Ophichthus rufus

Ophichthus rufus

The rufus snake-eel (Ophichthus rufus Rafinesque, 1810) is a marine bony fish belonging to the Ophichthidae family.

Systematics –
From a systematic point of view it belongs to:
Eukaryota Domain,
Kingdom Animalia,
Sub-kingdom Eumetazoa,
Bilateria branch,
Phylum Chordata,
Subphylum Vertebrata,
Superclass Gnathostomata,
Actinopterygii class,
Subclass Neopterygii,
Infraclasse Teleostei,
Superorder Elopomorpha,
Order Anguilliformes,
Suborder Congroidei,
Ophichthidae family,
Subfamily Ophichthinae,
Genus Ophichthus,
Species O. rufus.
The terms are synonymous:
– Centrurophis remicaudus (Kaup, 1856);
– Echelus rufus (Rafinesque, 1810);
– Ophichthus remicaudus (Kaup, 1856);
– Ophisurus hispanus (Bellotti, 1858).

Geographic Distribution and Habitat –
Ophichthus rufus is a fish found in the Mediterranean Sea, the Black Sea, the North-Eastern Atlantic Ocean, including Algeria, Albania, Croatia, Egypt, France, Cyprus, Gibraltar, Greece, Italy, Israel, Montenegro, Lebanon, Libya, Malta, Morocco, Monaco, Slovenia, Spain, Tunisia, the Syrian Arab Republic and Turkey.
This fish is quite rare in the Italian seas and reported in the Ligurian Gulf, in the Tyrrhenian Sea and in the seas of Sicily.
Its habitat is that of the muddy bottoms of the circalitoral plane between 50 and 300 meters deep, where during the day it burrows into sandy or muddy bottoms.

Description –
The Ophichthus rufus is recognized for having a serpentine body, almost cylindrical, without scales and ventral fins and reaches, at most, 60 cm in males.
It has a yellowish brown color on the back lighter on the belly, the head is finely dotted with reddish brown, while the fins are yellowish white.
The mouth is wide and exceeds the eye by a good distance; the muzzle is rounded, not pointed and the teeth are pointed and turned backwards.
The eye is small and covered with transparent skin.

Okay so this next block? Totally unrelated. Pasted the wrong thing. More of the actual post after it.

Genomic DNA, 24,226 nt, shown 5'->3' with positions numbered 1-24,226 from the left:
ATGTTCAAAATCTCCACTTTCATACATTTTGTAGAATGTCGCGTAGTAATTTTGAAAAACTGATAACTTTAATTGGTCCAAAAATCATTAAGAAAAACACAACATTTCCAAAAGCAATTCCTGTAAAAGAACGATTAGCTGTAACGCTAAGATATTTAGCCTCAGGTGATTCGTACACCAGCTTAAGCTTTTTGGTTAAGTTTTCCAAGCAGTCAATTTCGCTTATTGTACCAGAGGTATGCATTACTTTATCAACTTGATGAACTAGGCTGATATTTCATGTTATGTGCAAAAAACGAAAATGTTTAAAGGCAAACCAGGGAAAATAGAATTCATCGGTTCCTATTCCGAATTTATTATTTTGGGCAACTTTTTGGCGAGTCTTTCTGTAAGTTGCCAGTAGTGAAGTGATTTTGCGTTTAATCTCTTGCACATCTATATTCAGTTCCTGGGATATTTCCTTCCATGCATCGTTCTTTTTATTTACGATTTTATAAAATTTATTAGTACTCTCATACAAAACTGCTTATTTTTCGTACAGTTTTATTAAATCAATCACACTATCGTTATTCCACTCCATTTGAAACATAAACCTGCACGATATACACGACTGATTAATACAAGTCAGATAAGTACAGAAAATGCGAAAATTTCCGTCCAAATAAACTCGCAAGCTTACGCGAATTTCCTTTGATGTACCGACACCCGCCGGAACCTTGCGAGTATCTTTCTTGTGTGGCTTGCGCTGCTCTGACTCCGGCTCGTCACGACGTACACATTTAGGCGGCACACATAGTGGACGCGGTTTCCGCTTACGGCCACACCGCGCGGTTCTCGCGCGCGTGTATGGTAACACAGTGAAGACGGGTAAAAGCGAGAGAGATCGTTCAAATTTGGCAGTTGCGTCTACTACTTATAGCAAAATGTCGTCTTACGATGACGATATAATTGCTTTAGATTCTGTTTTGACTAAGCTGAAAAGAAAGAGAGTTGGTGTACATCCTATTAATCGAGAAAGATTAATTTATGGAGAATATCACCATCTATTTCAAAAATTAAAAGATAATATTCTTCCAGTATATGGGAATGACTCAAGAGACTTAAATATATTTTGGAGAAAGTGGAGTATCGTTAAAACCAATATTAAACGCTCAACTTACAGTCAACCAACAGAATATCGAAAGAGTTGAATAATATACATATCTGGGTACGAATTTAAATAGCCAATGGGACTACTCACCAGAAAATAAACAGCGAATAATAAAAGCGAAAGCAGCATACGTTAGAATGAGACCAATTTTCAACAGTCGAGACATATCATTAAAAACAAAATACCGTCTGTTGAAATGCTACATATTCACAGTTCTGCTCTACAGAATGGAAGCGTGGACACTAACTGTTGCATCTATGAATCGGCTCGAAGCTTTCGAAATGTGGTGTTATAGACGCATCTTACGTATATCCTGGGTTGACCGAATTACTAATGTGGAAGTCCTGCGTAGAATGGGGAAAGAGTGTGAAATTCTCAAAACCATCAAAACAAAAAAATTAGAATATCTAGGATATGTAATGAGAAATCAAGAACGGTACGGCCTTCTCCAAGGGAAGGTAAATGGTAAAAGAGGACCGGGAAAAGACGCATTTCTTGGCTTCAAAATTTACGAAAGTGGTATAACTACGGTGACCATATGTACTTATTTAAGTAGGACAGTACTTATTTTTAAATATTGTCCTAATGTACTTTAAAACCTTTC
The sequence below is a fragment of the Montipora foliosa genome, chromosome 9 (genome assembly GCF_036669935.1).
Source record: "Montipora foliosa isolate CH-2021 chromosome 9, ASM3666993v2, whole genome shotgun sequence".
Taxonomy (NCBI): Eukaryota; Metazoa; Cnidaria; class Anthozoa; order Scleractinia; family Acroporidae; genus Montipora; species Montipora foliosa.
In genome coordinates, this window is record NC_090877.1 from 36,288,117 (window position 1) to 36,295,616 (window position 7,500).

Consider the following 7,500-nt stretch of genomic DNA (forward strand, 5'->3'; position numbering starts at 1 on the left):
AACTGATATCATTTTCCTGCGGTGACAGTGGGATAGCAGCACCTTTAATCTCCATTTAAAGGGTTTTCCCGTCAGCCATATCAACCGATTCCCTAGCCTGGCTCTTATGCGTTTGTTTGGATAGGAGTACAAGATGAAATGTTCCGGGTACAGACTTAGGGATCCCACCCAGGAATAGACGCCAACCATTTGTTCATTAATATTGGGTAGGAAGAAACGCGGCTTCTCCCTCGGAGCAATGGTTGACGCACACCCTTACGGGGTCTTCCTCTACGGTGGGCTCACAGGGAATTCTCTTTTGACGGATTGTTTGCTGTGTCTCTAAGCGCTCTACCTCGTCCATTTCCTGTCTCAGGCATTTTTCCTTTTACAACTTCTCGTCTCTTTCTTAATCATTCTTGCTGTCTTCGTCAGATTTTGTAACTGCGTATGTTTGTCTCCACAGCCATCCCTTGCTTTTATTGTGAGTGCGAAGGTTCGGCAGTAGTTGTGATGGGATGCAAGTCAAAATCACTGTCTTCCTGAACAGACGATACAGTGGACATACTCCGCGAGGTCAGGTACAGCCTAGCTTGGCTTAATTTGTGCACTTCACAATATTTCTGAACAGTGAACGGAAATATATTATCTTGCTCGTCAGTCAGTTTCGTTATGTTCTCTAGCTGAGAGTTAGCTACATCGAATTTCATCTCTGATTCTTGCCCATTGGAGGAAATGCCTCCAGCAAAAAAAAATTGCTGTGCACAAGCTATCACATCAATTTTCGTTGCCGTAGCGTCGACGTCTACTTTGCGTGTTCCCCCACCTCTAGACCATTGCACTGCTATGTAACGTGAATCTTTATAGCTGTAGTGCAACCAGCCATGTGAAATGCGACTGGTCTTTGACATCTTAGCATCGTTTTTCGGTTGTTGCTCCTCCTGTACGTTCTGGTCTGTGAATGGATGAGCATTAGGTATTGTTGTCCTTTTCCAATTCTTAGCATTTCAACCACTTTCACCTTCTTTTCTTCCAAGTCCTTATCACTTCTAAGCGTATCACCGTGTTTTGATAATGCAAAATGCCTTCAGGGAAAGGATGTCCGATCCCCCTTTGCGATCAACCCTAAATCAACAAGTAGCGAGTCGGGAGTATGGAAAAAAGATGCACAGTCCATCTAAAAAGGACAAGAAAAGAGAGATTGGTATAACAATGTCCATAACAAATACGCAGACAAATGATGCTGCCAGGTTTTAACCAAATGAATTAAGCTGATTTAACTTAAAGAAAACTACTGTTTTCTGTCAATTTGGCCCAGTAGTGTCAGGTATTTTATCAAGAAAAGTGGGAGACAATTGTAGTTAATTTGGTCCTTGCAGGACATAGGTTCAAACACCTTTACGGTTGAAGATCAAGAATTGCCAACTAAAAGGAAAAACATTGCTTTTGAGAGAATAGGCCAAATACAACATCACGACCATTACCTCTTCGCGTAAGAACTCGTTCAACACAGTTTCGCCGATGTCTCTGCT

The anterior nostril has a tubule placed at the tip of the muzzle.
The gill openings are small, located ahead of the pectorals.
The dorsal fin and the anal fin (inserted much further back and much shorter) are interrupted before the caudal extremity of the body, which is finless, pointed and stiff.
The caudal end is blunt pointed.
The dorsal fin is low, especially at the beginning, and ends just before the caudal end, at the end of the anal fin, which is shorter. The pectorals, rounded, are short.

Biology –
The rufus snake-eel, like all fish that live buried in the seabed, has a little known biological cycle; however it is known that it reproduces at the end of summer since, in the Mediterranean, the deposition of the eggs has been recorded from July to October and the larvae are leptocephalic.

Ecological Role –
Ophichthus rufus was described by Constantine Samuel Rafinesque in 1810, originally under the genus Echelus.
This fish, which inhabits the mud sediments on the continental shelf, feeds on benthic invertebrate organisms and small fish.
It is caught with coastal trawls and bottom lines. The meats are good but full of bones, in some areas of Sicily they are used for fish broth.
Due to its wide distribution and abundant population, as well as the lack of major known threats, the IUCN Red List currently lists this fish as Least Concern.

Guido Bissanti

Sources
– Wikipedia, the free encyclopedia.
– GBIF, the Global Biodiversity Information Facility.
– Louisy P., 2016. Guide to the identification of marine fish of Europe and the Mediterranean. Il Castello Editore, Milan.
– Nikiforos G., 2008. Mediterranean fauna. Giunti Editore, Florence.
Photo source:
https://ecopixeladas.com/ophichthidae-fam-ophichthus-rufus11/
http://photos.gbif.fr/mnhn_nice/aquarelles_animaux_marins_et_plantes/2005-0-731.jpg




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